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Jewish groups 'concerned' over Trump's Supreme Court pick Kavanaugh

10 July 2018
Jewish groups 'concerned' over Trump's Supreme Court pick Kavanaugh

By keeping Scalia's seat open, McConnell gave Trump a head start in putting his own stamp on the high court, and the president acknowledged as much when Gorsuch was sworn in a year ago.

President Donald Trump has nominated Brett Kavanaugh to join the US Supreme Court, setting the stage for a dramatic confirmation battle over a stalwart conservative who could shape the direction of the court for decades to come.

A graduate of Yale Law School, Kavanaugh was appointed to the U.S. Court of Appeals in 2003 by George W. Bush, but Senate Democrats delayed his confirmation for almost three years.

Trump said that Kavanaugh has "impeccable credentials" and is "universally regarded as one of the finest and sharpest legal minds of our time".

News crews set up in front of the U.S. Supreme Court early Monday morning in Washington.

On the appeals court, he's voted to strike down environmental regulations and said he would have overturned internet regulations issued while Barack Obama was president.

Kavanaugh not only had ties to the Bush administration but he also served under special prosecutor Kenneth Starr during the investigation into former President Bill Clinton in the 1990s. I am one of the few conservatives who appreciate the merits of his decision in the 2012 Obamacare case, and I point out to every conservative who will listen that his record overwhelmingly consists of siding with Justices Samuel A. Alito Jr., Neil M. Gorsuch and Clarence Thomas. Joe Donnelly of Indiana, Heidi Heitkamp of North Dakota, Doug Jones of Alabama, Joe Manchin of West Virginia and Dianne Feinstein of California. Judge Brett Kavanaugh looked to have the inside track within the White House last week but may have hit a snag. Trump signed Kavanaugh's nomination papers Monday evening in the White House residence.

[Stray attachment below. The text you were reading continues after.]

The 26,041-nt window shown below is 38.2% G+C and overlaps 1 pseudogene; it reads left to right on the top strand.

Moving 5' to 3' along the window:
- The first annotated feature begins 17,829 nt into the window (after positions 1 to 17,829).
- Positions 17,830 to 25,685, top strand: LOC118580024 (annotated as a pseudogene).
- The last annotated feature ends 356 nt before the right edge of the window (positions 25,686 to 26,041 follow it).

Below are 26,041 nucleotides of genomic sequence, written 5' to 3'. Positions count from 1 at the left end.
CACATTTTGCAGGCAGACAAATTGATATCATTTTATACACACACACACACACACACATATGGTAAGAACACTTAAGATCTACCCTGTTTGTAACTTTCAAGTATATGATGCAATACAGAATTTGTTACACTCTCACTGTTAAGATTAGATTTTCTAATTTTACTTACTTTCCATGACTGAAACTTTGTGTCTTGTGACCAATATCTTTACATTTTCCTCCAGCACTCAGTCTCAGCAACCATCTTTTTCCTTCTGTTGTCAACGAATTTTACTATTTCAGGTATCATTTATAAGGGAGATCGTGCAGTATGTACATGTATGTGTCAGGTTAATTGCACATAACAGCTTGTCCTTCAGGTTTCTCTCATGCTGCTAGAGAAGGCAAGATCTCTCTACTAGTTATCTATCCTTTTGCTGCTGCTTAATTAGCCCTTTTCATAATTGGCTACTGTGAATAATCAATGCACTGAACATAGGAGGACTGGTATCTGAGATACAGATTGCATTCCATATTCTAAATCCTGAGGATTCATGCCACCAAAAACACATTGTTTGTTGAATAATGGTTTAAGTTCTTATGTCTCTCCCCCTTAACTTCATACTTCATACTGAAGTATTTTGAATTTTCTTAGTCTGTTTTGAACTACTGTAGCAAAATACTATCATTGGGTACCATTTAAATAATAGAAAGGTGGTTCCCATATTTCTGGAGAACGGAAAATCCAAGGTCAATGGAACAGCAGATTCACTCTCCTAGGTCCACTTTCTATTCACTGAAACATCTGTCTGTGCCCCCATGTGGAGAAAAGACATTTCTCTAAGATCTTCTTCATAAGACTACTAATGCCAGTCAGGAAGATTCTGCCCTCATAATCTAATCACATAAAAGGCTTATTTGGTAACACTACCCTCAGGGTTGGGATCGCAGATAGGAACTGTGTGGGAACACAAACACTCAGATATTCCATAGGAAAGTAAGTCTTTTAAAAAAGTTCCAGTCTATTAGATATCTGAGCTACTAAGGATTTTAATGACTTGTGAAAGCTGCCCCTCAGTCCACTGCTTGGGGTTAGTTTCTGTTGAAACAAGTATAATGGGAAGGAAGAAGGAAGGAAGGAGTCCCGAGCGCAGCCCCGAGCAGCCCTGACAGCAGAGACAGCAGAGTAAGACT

U.S. Sen. Shelley Moore Capito, R-W.Va.

"I've never seen a president of the United States, in effect, make himself a puppet of outside groups and choose from a group of right-wing fringe ideologues that are prepared on this list", Blumenthal said on ABC's "This Week" on Sunday.

Senate Majority Leader Mitch McConnell, R-Kentucky, who once held a court seat open for almost a year before the 2016 election to keep former President Barack Obama from filling it, lambasted Democrats for announcing their opposition before Trump had decided on a nominee. Senate Republicans hold only a 51-49 majority, leaving them hardly any margin if Democrats hold the line.

Trump tweeted Sunday that he will announce his pick on Monday at 9 p.m. EDT. In most of those cases, Collins supported a judicial nominee picked by a Democratic president whom her colleagues shunned.

Kennedy is a conservative who often served as a swing vote, and activists on both side of the abortion debate have been discussing whether his successor might help overturn Roe v. Wade.

In the days leading up to Trump's announcement, some conservatives were concerned Mr Kavanaugh would not be far enough to the right on certain issues including abortion and health care.

JCN played an active role in opposing the 2016 candidacy of Merrick Garland to the Supreme Court - a nomination that died during the final months of the Obama presidency - and supported the nomination and subsequent confirmation of Neil Gorsuch to the Supreme Court previous year. The framers established that the constitution is created to secure the blessings of liberty. "Whoever is nominated, whoever he or she is, they're going to be there for a long time". Despite the fact he has not ruled on any cases touching abortion, Senate Democrats may united to block the nomination, and while pro-abortion Republicans like Susan Collins from ME and Lisa Murkowski of Alaska may refuse to confirm someone they believe might overturn Roe v. Wade.